A. A pervasive pattern of depressive cognitions and behaviors beginning by early adulthood and present in a variety of contexts, as indicated by five (or more) of the following:
- usual mood is dominated by dejection, gloominess, cheerlessness, joylessness, unhappiness
- self-concept centers around beliefs of inadequacy, worthlessness, and low self-esteem
- is critical, blaming, and derogatory toward self
- is brooding and given to worry
- is negativistic, critical, and judgmental towards others
- is pessimistic
- is prone to feeling guilty or remorseful
In DSM-IV, individuals whose presentation meets these research criteria would be diagnosed as having Personality Disorder Not Otherwise Specified.
It remains controversial whether the distinction between depressive personality disorder and Dysthymic Disorder is useful. The research criteria given for this proposed disorder differ from the diagnostic criteria for Dysthymic Disorder by their emphasis on cognitive, interpersonal, and intrapsychic personality traits. This proposed disorder should not be considered if the symptoms are better accounted for by Dysthymic Disorder or if they occur exclusively during Major Depressive Episodes.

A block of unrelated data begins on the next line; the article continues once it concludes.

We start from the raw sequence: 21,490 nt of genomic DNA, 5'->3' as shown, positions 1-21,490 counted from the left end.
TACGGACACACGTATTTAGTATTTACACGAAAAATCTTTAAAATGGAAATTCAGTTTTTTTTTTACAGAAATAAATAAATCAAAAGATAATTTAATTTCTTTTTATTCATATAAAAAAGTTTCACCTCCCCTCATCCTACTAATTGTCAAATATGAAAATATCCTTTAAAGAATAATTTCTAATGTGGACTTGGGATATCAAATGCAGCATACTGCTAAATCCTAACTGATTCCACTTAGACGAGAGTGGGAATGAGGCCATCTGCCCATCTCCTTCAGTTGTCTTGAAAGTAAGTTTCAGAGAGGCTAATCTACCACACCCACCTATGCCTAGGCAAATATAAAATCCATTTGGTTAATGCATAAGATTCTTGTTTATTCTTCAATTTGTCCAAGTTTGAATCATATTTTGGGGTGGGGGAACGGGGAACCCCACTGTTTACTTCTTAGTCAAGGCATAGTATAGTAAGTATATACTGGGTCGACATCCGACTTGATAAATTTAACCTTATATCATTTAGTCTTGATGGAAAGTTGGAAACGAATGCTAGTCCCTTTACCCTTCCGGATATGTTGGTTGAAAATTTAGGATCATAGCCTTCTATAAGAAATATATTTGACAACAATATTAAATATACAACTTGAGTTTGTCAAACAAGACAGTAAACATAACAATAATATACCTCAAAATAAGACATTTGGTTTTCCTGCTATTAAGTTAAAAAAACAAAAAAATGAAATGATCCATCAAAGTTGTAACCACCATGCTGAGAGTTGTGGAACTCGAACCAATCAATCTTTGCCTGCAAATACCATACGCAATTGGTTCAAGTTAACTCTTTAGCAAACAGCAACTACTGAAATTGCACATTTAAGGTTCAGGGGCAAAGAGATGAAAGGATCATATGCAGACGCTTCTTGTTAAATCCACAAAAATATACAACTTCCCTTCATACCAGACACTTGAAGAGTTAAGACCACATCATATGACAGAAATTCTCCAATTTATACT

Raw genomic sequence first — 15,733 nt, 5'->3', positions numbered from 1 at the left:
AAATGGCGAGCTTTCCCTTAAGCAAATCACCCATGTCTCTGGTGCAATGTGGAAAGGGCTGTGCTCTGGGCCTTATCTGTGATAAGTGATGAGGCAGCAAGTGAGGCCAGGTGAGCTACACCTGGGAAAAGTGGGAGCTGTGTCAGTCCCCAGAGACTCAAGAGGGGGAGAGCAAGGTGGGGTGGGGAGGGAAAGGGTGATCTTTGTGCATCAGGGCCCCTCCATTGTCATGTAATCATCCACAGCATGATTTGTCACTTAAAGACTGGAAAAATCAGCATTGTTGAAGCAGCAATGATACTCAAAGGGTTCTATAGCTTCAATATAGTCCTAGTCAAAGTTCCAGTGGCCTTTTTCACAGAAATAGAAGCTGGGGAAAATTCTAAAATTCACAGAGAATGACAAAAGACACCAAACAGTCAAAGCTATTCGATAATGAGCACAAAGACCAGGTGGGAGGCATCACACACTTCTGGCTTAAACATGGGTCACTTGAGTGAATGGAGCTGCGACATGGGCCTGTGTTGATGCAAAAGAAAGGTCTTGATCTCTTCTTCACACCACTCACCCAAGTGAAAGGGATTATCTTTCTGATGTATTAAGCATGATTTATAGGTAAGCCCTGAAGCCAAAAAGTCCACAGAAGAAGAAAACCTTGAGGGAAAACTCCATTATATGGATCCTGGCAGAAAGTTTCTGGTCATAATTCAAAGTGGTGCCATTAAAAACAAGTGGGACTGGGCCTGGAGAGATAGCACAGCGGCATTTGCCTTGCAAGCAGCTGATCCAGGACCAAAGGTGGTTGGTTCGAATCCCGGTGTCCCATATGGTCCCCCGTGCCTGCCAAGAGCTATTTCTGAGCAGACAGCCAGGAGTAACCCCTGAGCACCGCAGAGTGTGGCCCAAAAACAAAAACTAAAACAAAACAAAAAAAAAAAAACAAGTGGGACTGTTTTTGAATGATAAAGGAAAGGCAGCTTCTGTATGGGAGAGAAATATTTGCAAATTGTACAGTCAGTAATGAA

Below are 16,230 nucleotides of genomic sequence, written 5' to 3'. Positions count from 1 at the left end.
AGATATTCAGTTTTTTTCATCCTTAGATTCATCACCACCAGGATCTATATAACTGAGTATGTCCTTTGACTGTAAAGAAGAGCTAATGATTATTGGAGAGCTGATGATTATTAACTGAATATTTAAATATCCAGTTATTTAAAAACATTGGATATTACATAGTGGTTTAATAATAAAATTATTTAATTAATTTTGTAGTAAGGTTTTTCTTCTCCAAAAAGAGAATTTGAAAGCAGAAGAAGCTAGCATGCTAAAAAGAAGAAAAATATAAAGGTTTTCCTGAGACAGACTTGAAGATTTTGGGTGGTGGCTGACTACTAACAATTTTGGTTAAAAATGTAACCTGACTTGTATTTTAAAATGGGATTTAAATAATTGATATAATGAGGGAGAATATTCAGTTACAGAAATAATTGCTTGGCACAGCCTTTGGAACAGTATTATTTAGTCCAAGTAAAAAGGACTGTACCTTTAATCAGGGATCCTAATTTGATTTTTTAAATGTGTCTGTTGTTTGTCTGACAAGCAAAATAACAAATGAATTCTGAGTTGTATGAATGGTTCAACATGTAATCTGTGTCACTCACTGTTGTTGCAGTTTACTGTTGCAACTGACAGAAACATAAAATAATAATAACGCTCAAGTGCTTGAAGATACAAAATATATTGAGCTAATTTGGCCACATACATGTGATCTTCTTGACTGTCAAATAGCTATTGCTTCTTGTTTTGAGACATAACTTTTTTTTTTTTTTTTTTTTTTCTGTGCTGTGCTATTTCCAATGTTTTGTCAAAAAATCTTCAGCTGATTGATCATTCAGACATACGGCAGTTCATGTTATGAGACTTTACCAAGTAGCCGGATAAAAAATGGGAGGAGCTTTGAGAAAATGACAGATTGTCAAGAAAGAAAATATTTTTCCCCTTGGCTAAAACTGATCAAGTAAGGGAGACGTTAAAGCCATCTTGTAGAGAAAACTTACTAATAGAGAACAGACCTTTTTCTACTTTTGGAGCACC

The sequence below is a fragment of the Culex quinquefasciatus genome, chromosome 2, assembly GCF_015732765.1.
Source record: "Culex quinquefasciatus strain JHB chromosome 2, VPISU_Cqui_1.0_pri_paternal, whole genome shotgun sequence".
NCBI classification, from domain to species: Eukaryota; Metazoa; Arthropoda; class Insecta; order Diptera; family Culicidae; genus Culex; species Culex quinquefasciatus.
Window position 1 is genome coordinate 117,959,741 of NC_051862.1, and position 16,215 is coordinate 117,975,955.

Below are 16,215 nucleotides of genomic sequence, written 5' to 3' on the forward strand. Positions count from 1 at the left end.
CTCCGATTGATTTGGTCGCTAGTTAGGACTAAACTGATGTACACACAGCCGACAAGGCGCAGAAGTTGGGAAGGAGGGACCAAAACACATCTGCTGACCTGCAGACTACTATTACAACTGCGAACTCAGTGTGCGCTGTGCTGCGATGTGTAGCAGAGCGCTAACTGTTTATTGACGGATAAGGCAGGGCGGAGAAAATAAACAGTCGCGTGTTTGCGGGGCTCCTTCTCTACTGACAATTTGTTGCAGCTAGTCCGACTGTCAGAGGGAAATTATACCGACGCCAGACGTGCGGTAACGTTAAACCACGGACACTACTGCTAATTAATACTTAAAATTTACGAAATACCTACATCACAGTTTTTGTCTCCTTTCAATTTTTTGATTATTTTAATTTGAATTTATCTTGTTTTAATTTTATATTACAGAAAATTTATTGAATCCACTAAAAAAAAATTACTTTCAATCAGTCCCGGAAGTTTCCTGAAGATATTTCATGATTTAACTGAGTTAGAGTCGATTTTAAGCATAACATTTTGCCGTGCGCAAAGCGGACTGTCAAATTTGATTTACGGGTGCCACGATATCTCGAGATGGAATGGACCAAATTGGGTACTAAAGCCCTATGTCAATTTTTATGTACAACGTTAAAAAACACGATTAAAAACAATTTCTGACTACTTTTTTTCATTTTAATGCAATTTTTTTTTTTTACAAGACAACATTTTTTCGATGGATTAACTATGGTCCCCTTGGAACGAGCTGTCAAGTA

Normal depressive traits
This proposed disorder differs from so-called normal depressive traits (e.g., unhappiness, pessimism, self-criticism, and proneness to guilt) in that the pattern is pervasive and caused marked distress or impairment in social or occupational functioning.
Other mental disorders
The relationship between this proposed disorder and several other proposed categories (i.e., minor depressive disorder, recurrent brief depressive disorder, and mixed anxiety-depressive disorder) and with other Personality Disorders is not known, but substantial overlap may exist among them.